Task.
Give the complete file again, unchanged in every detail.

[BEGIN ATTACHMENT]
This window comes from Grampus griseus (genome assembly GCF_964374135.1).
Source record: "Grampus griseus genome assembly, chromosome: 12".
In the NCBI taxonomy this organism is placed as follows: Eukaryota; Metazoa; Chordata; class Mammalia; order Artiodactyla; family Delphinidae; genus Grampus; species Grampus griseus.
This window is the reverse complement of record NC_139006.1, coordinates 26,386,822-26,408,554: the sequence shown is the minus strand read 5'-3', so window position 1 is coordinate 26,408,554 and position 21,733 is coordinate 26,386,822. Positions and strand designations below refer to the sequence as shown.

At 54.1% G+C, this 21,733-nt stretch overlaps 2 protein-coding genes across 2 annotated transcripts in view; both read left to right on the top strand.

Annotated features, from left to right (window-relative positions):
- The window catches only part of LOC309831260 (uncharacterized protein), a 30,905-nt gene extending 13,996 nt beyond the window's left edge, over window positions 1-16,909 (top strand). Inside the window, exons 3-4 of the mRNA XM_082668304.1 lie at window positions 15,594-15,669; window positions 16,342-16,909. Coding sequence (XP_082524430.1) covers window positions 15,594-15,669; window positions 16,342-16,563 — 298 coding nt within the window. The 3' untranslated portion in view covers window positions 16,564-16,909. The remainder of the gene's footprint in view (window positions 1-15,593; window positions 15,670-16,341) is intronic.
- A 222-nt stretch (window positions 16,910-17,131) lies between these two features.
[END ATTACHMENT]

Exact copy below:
This window comes from Grampus griseus (genome assembly GCF_964374135.1).
Source record: "Grampus griseus genome assembly, chromosome: 12".
In the NCBI taxonomy this organism is placed as follows: Eukaryota; Metazoa; Chordata; class Mammalia; order Artiodactyla; family Delphinidae; genus Grampus; species Grampus griseus.
This window is the reverse complement of record NC_139006.1, coordinates 26,386,822-26,408,554: the sequence shown is the minus strand read 5'-3', so window position 1 is coordinate 26,408,554 and position 21,733 is coordinate 26,386,822. Positions and strand designations below refer to the sequence as shown.

At 54.1% G+C, this 21,733-nt stretch overlaps 2 protein-coding genes across 2 annotated transcripts in view; both read left to right on the top strand.

Annotated features, from left to right (window-relative positions):
- The window catches only part of LOC309831260 (uncharacterized protein), a 30,905-nt gene extending 13,996 nt beyond the window's left edge, over window positions 1-16,909 (top strand). Inside the window, exons 3-4 of the mRNA XM_082668304.1 lie at window positions 15,594-15,669; window positions 16,342-16,909. Coding sequence (XP_082524430.1) covers window positions 15,594-15,669; window positions 16,342-16,563 — 298 coding nt within the window. The 3' untranslated portion in view covers window positions 16,564-16,909. The remainder of the gene's footprint in view (window positions 1-15,593; window positions 15,670-16,341) is intronic.
- A 222-nt stretch (window positions 16,910-17,131) lies between these two features.